Jane Dawson, from Dagenham, north London added: ‘It’s really worrying. If these items really are undelivered how do you know people’s details and invoices aren’t in there as well.

‘People aren’t consenting to have their data shared outside of the delivery service and whoever is selling them items on eBay aren’t part of the delivery service.’

Ms Dawson says delivery giants like Hermes and Royal Mail should be doing more to protect the personal information of customers.

The 35-year-old said: ‘If the sellers and the couriers are passing the parcels onto a third party to sell, that’s not what the buyer’s agreed with.

‘In the terms of sale it should say that they reserve the right to pass everything over to a third party to do whatever they want with. These companies clearly think they’re getting away with it.’

On a Facebook post discussing the listings, many were also concerned about who is selling the ‘lost’ items.

One user said: ‘Somebody needs to see if the sellers work for Hermes.’ Another said: ‘Are there any police on here to report these sellers?’

A third added: ‘If I thought it was my lost parcel I would definitely buy it back, though I know they sold that on eBay a long time ago.’

Some images show where the seller has scrawled black pen across addresses on the packaging or torn off the labels

It comes a year after comedian Joe Lycett filmed undelivered items being sold by Hermes at auction houses – with personal details still on show.

A Hermes spokesman said: ‘Some overseas retailers have a representative (clearance house) in the UK and this where Hermes collects and returns items too.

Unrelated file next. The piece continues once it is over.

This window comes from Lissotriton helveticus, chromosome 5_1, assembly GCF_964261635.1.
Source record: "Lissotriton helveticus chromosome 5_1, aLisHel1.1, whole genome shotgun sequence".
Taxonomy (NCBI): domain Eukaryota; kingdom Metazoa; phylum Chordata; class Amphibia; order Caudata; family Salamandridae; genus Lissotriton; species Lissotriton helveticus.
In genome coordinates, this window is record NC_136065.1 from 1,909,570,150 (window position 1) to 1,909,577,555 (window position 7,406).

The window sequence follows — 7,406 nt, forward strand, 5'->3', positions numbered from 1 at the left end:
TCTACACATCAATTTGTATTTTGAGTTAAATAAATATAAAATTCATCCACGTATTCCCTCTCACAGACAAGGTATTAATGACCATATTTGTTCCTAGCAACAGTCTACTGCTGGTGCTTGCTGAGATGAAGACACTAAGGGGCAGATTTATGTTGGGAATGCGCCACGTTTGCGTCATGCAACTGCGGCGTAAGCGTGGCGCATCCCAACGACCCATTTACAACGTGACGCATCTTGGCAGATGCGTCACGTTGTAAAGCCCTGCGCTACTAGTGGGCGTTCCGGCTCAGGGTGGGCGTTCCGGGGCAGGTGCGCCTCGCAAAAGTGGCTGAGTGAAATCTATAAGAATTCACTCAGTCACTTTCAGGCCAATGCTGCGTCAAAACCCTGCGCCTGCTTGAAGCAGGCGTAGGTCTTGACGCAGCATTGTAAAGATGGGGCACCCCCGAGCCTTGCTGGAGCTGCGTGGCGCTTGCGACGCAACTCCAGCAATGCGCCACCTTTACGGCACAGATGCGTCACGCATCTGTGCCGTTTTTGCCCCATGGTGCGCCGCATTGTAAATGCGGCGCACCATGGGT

‘Hermes has no role in deciding what then happens to these returned items – they belong to the retailer – and the retailer or their representative decides on the next course of action.

‘Hermes is not involved and would not legally be able to open these parcels and remove any personal data.’

A Royal Mail spokesman said: ‘Where we have been made aware of items being sold in this way, in line with our terms and conditions, we also ask these companies to remove any customer details on the sites as well as make no reference to Royal Mail and to black out our branding.

‘These are not items that are in course of transmission by post and would not have reached eBay via Royal Mail.

‘When Royal Mail attempts to deliver items to customers and the items are undeliverable, we return these items to the Delivery Office.

The sellers’ usernames do not appear to be linked to a company, yet Royal Mail and Hermes say their return-to-sender policy means items could come from their depots

‘In some cases, the customers do not want to collect these items which can often be of low value.

‘When items are undeliverable, our policy is to return such items to the sender or retailer.

‘Certain retailers, sometimes based overseas, may not want to deal with the administrative burden of managing the returns and associated shipping costs.

‘As a result certain overseas retailers sometimes arrange for third-party service providers based in the UK to manage their returns for them.

‘These retailers will then mark these third-party firms as the return address on any packaging.

‘Once the third-party firms receive the items, they sometimes elect to sell these items by auction.

‘Where we have been made aware of items being sold in this way, we ask for these companies concerned to make no reference to Royal Mail on the sites and to black out our branding as can be seen in some of these images.’

eBay and the Information Commissioner’s Office (ICO) declined to comment.